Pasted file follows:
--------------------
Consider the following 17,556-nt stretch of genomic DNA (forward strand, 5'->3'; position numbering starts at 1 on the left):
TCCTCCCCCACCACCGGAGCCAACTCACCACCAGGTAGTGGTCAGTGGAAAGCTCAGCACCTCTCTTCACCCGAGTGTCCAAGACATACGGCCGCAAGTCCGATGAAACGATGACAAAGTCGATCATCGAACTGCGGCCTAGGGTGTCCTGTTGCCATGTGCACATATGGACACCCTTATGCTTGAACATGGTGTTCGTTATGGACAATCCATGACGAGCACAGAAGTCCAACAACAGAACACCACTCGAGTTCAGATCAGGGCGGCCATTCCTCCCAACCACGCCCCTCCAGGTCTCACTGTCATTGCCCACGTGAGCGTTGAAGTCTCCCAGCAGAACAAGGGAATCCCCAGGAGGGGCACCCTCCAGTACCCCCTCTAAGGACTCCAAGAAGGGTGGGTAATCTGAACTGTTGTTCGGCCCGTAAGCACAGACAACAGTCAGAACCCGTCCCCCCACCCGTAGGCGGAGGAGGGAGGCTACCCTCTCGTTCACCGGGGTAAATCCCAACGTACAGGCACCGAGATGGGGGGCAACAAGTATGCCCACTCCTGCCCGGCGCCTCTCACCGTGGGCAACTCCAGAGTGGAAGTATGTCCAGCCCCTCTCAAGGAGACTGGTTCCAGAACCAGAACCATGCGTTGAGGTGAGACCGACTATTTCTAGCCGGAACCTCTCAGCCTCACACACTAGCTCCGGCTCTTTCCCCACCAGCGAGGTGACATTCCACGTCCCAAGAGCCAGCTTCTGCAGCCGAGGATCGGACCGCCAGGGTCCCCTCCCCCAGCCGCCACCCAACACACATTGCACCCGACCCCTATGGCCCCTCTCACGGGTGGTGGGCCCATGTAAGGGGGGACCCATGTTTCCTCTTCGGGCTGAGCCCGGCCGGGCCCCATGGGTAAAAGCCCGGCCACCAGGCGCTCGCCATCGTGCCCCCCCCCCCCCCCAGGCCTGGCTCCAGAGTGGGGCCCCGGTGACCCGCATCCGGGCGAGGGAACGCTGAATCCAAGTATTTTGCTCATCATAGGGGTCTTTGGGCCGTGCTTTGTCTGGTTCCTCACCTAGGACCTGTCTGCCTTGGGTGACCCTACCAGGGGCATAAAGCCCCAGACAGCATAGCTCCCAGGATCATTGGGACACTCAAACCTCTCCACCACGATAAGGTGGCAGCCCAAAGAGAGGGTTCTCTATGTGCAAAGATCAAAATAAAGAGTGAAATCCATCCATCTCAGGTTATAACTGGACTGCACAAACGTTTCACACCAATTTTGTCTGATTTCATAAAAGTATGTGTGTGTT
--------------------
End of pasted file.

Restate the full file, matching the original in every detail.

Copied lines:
Consider the following 17,556-nt stretch of genomic DNA (forward strand, 5'->3'; position numbering starts at 1 on the left):
TCCTCCCCCACCACCGGAGCCAACTCACCACCAGGTAGTGGTCAGTGGAAAGCTCAGCACCTCTCTTCACCCGAGTGTCCAAGACATACGGCCGCAAGTCCGATGAAACGATGACAAAGTCGATCATCGAACTGCGGCCTAGGGTGTCCTGTTGCCATGTGCACATATGGACACCCTTATGCTTGAACATGGTGTTCGTTATGGACAATCCATGACGAGCACAGAAGTCCAACAACAGAACACCACTCGAGTTCAGATCAGGGCGGCCATTCCTCCCAACCACGCCCCTCCAGGTCTCACTGTCATTGCCCACGTGAGCGTTGAAGTCTCCCAGCAGAACAAGGGAATCCCCAGGAGGGGCACCCTCCAGTACCCCCTCTAAGGACTCCAAGAAGGGTGGGTAATCTGAACTGTTGTTCGGCCCGTAAGCACAGACAACAGTCAGAACCCGTCCCCCCACCCGTAGGCGGAGGAGGGAGGCTACCCTCTCGTTCACCGGGGTAAATCCCAACGTACAGGCACCGAGATGGGGGGCAACAAGTATGCCCACTCCTGCCCGGCGCCTCTCACCGTGGGCAACTCCAGAGTGGAAGTATGTCCAGCCCCTCTCAAGGAGACTGGTTCCAGAACCAGAACCATGCGTTGAGGTGAGACCGACTATTTCTAGCCGGAACCTCTCAGCCTCACACACTAGCTCCGGCTCTTTCCCCACCAGCGAGGTGACATTCCACGTCCCAAGAGCCAGCTTCTGCAGCCGAGGATCGGACCGCCAGGGTCCCCTCCCCCAGCCGCCACCCAACACACATTGCACCCGACCCCTATGGCCCCTCTCACGGGTGGTGGGCCCATGTAAGGGGGGACCCATGTTTCCTCTTCGGGCTGAGCCCGGCCGGGCCCCATGGGTAAAAGCCCGGCCACCAGGCGCTCGCCATCGTGCCCCCCCCCCCCCCCAGGCCTGGCTCCAGAGTGGGGCCCCGGTGACCCGCATCCGGGCGAGGGAACGCTGAATCCAAGTATTTTGCTCATCATAGGGGTCTTTGGGCCGTGCTTTGTCTGGTTCCTCACCTAGGACCTGTCTGCCTTGGGTGACCCTACCAGGGGCATAAAGCCCCAGACAGCATAGCTCCCAGGATCATTGGGACACTCAAACCTCTCCACCACGATAAGGTGGCAGCCCAAAGAGAGGGTTCTCTATGTGCAAAGATCAAAATAAAGAGTGAAATCCATCCATCTCAGGTTATAACTGGACTGCACAAACGTTTCACACCAATTTTGTCTGATTTCATAAAAGTATGTGTGTGTT